reason to hunt whales because the products would not sell; now those
parties would have to admit whaling is justified as a market has
been established. He added that he did not preclude the issuance of
more quotas. In response, Gisladottir said it was pointless to say
anything specific about the sale and referenced her earlier
statement regarding the minke quota.

4. (SBU) The IWC Commissioner Asmundsson told Econoff on June 6
that this was a legal trade and purely a private commercial deal
with which the Ministry had no involvement. He said that even if
the Ministry knew of the trade beforehand "it would not have been
proper to reveal that the export permits had been applied for."
Asmundsson said that when Iceland decided to resume commercial
whaling in October 2006, the ability to trade internationally in
whale products was resumed at the same time. Iceland has a
reservation against fin whales being listed on CITES Appendix 1, and
post attempted to get copies of the CITES certificates for export.
After several offices denied that they had responsibility for such a
certificate, we located copies of the certificates at the
Directorate of Fisheries within the Ministry of Fisheries. These
certificates were filed in mid-May.

5. (SBU) On June 7, the owner of Hvalur hf., and only fin whale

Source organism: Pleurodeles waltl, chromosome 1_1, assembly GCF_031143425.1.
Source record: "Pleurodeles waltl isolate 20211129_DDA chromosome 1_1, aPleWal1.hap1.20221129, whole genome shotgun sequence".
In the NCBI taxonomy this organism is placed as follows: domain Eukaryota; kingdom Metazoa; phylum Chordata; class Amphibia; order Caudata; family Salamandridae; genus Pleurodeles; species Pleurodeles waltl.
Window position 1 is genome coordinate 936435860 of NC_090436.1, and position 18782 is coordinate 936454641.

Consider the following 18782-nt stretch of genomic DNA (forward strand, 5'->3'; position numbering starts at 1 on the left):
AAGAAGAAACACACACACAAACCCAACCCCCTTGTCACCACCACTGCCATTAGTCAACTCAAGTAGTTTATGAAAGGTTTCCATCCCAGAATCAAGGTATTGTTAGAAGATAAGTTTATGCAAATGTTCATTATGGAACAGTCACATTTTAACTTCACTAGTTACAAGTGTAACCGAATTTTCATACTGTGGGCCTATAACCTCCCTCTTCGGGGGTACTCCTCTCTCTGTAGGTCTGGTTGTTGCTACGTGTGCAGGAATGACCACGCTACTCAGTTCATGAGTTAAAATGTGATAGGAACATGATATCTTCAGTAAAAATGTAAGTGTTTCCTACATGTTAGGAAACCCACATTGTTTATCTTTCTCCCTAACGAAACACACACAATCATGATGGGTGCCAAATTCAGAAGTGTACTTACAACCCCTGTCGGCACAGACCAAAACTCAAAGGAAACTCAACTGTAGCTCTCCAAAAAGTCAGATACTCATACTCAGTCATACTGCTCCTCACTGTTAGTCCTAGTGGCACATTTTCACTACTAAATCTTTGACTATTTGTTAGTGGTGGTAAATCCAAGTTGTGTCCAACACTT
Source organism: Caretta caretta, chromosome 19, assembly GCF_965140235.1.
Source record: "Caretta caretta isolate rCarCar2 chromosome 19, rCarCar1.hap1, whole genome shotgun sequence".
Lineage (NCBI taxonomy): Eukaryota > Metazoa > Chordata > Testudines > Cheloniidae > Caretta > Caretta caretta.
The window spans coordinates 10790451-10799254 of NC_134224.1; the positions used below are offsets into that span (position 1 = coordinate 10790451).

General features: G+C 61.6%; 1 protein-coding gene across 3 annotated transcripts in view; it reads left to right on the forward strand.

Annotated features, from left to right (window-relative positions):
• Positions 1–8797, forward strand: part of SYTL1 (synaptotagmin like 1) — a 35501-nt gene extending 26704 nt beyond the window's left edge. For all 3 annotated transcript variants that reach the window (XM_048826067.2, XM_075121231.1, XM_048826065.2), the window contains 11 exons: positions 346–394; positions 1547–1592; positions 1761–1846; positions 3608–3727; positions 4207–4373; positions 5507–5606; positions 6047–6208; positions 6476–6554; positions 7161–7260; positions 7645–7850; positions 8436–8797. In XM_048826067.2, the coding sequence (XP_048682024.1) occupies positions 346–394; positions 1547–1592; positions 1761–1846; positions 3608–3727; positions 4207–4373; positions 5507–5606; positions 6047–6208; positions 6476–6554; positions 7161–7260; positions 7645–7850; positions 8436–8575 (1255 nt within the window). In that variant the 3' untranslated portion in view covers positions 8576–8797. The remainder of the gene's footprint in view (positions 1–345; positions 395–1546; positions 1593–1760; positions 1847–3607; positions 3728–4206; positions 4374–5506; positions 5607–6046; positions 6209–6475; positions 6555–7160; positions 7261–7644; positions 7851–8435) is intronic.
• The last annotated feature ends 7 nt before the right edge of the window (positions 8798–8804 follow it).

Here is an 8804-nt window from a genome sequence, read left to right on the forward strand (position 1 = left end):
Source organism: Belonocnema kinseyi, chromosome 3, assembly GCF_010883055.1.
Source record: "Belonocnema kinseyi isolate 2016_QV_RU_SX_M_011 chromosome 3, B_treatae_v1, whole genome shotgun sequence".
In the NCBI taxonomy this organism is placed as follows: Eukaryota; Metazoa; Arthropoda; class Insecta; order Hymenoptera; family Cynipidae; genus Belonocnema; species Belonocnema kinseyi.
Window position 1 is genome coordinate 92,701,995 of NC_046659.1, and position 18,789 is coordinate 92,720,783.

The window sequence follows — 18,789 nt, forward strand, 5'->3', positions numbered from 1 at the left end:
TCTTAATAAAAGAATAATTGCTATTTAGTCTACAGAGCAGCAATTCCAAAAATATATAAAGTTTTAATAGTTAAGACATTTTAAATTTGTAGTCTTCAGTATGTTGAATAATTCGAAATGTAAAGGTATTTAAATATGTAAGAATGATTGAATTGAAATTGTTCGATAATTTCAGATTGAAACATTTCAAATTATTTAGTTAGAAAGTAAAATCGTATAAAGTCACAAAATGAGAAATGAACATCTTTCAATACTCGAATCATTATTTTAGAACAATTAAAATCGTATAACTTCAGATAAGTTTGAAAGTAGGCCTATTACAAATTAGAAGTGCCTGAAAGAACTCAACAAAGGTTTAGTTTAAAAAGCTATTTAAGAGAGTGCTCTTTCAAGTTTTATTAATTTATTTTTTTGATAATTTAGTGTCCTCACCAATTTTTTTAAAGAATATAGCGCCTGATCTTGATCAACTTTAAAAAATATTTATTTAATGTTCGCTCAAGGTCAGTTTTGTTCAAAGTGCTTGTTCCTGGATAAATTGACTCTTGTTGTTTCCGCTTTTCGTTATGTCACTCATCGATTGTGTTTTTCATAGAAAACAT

hunter in Iceland, Kristjan Loftsson told the Icelandic State media
that he had not received the necessary permits from Japanese
authorities to sell the meat, but that the meat was already in
Japan. Loftsson said nothing was unusual and that customs and
importation procedures take time. The local environmental NGO
Iceland Nature Conservation Association (INCA) told Econoff that the
company that received the shipment in Japan was "resurrected" by the
wealthy Loftsson just for this deal. INCA believes this transaction
was not a commercial deal but rather a political ploy by Loftsson to
put pressure on the Icelandic government to issue Loftsson a further
quota.

6. (U) As of June 9, five of the 40 minke whales covered by the new
quota have been killed and fresh whale meat is available in
Icelandic grocery stores. No new whaling quotas have been issued
beyond the minke quota. According to Asmundsson, the 2006 quota for
nine fin whales, of which seven were caught, has expired.
Asmundsson would not tell Econoff whether there was a petition for a
new quota for fin whales.

REYKJAVIK 00000105 002 OF 002

7. (SBU) Comment: The opposition to the minke quota by half of the
Cabinet was a different response from when commercial whaling was
restarted in fall 2006. The Social Democratic Alliance, then in
opposition, publicly defended Iceland's right to whale and only
expressed reservations about possible reactions from Iceland's
friends. Today, SDA's criticism of a fellow Cabinet minister
indicates that there is concern with international reaction to
whaling and its effect on Iceland's UN Security Council bid. Whether
new commercial quotas will be issued for fin whales or more minkes
will undoubtedly be determined by the level of international
reaction to recent events and whether an export market has been
truly established in Japan.


VAN VOORST